As the Bush administration winds up its eighth year, the talks with North Korea about its nuclear weapons program stand as a piece of unfinished business and a challenge for the next administration.

His position has taken a180-degree turn. He started off by listing North Korea as part of an “axis of evil” and declaring that he loathed its leader, Kim Jong Il. He reneged on a Clinton administration deal in which North Korea froze its nuke program in return for economic and energy assistance. He refused to negotiate until North Korea had completely abandoned nukes.

Then came a long, intermittent string of six-nation talks sponsored by China and including North Korea but no one-on-one talks with the United States.

Finally, the president reversed himself and permitted direct negotiations. The result, after years in which North Korea produced plutonium and tested delivery systems, was a denuclearization agreement and the current slow process of stage-by-stage reciprocal concessions. North Korea has shut down its plutonium production and presented a lengthy but possibly incomplete listing of its nuclear works. The United States has begun sending oil and has taken North Korea off its list of terrorist states.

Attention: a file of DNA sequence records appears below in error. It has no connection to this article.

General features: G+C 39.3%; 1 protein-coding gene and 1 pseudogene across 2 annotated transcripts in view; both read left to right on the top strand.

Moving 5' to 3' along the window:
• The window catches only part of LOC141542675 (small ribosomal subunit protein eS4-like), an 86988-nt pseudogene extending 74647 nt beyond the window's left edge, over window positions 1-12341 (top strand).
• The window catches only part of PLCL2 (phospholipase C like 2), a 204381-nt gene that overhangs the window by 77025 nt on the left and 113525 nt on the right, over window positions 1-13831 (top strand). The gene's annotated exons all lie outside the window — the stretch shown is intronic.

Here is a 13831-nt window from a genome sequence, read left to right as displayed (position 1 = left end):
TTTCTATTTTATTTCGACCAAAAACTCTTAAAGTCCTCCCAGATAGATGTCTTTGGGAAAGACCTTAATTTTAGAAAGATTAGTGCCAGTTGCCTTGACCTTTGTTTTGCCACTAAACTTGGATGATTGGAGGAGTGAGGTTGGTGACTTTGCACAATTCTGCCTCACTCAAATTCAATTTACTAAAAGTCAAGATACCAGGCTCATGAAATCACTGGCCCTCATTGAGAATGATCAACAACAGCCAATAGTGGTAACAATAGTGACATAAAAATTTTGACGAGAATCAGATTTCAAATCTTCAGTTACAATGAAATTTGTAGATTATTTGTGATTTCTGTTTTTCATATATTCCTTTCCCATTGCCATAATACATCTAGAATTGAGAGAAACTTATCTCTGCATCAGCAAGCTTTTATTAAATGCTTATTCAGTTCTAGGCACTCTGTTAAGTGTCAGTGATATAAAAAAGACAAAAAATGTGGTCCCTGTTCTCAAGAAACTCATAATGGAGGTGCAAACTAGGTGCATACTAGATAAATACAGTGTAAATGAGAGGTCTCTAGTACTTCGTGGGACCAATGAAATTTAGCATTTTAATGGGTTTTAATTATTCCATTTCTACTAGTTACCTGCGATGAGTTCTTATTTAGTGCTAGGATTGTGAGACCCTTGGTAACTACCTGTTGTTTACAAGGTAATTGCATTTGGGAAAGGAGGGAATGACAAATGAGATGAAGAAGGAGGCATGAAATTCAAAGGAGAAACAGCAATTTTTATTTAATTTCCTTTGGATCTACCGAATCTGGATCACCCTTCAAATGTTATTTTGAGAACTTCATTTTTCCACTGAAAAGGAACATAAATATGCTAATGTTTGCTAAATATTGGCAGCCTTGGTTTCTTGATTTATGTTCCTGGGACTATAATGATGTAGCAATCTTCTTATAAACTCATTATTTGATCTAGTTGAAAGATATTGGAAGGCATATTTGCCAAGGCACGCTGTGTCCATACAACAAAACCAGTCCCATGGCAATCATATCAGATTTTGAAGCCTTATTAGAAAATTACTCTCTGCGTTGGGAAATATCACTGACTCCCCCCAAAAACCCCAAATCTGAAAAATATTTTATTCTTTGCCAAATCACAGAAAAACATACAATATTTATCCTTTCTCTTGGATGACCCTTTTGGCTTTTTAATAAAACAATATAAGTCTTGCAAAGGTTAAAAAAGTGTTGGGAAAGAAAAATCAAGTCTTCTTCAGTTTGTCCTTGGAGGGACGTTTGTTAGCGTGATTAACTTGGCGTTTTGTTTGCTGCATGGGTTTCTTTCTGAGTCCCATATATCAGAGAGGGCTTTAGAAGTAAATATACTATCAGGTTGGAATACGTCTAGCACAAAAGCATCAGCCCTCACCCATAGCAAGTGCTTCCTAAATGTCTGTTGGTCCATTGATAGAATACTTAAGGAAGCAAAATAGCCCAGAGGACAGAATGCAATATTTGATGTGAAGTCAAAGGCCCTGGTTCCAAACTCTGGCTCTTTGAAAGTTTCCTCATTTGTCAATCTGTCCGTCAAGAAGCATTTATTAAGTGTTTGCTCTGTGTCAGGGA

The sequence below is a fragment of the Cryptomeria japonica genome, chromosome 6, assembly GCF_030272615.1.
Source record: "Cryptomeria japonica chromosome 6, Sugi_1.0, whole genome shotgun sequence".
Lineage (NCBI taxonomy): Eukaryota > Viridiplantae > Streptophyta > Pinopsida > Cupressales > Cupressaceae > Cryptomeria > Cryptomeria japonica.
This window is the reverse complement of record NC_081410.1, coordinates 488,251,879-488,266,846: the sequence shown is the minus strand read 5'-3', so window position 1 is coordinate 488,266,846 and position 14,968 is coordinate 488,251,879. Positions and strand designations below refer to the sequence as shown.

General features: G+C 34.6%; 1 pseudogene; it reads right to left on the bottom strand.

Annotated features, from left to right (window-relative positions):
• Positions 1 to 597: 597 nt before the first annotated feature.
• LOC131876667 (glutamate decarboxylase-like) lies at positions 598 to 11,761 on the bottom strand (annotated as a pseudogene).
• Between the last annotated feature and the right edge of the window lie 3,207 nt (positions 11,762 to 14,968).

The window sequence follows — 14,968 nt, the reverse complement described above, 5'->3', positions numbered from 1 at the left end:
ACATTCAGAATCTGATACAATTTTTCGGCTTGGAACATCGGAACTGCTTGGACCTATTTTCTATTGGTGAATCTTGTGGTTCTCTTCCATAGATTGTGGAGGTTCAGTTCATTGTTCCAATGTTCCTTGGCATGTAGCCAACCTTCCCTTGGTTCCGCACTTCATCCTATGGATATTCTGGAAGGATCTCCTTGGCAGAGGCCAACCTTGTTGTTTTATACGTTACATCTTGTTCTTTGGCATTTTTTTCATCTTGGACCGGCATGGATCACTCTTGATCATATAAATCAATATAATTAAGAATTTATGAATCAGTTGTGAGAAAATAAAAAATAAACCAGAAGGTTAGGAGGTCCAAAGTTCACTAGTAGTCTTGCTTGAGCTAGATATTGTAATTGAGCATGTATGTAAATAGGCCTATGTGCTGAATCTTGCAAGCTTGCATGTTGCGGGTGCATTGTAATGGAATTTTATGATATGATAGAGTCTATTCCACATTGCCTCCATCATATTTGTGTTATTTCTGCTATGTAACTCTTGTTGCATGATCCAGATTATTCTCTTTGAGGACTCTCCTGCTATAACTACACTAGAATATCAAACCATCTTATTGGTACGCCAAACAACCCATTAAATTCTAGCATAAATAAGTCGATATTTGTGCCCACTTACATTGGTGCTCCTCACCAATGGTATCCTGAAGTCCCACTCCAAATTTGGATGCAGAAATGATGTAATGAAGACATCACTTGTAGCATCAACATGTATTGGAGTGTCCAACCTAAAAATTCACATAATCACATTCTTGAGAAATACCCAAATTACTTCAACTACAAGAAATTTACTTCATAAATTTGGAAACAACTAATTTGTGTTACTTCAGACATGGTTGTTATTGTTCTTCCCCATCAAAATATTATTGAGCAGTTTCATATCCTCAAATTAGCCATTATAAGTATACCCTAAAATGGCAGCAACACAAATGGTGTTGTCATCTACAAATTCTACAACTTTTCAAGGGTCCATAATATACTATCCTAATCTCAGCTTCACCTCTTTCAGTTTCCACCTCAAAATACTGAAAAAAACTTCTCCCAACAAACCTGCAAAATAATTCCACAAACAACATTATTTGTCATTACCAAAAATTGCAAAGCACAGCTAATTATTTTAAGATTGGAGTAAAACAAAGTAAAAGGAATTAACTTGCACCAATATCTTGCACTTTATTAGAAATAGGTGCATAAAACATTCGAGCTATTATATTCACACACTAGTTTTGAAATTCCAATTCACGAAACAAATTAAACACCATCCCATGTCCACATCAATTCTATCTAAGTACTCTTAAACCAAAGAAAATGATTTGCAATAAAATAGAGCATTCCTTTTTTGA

Things are going reasonably well, says Selig S. Harrison, a leading American North Korea watcher and summer resident of Islesford, but concessions remain to be made by both sides. Mr. Harrison, director of the Asia program of the Center for International Policy in Washington, says a major stumbling block that needs to be removed is a 2002 CIA charge that North Korea was conducting a secret nuclear weapons program at a uranium-enrichment plant. North Korea denies the charge, and U.S. negotiator Christopher Hill has said it was never clear that such a plan existed. But former U.N. Ambassador John Bolton, and others who oppose the denuclearization diplomacy have revived the CIA charge.

Mr. Harrison wrote in February in The Washington Post that “Pakistan’ s Dr. Strangelove,” Abdul Qadeer Khan, arrested three years ago for running a global nuclear market, has been shielded ever since from official interrogators. They want to ask him about former Pakistani President Pervez Musharraf’ s assertion that Mr. Khan gave North Korea centrifuges for uranium enrichment experiments. They want any dates, places, quantities and invoices if he confirms the report. An obvious solution would be for the International Atomic Energy Agency to interview Mr. Khan.

In any case, the diplomatic progress represents an achievement by Secretary of State Condoleezza Rice.

Critics will continue to pressure the next president to quit the talks and go back to threats of military action. He shouldn’ t.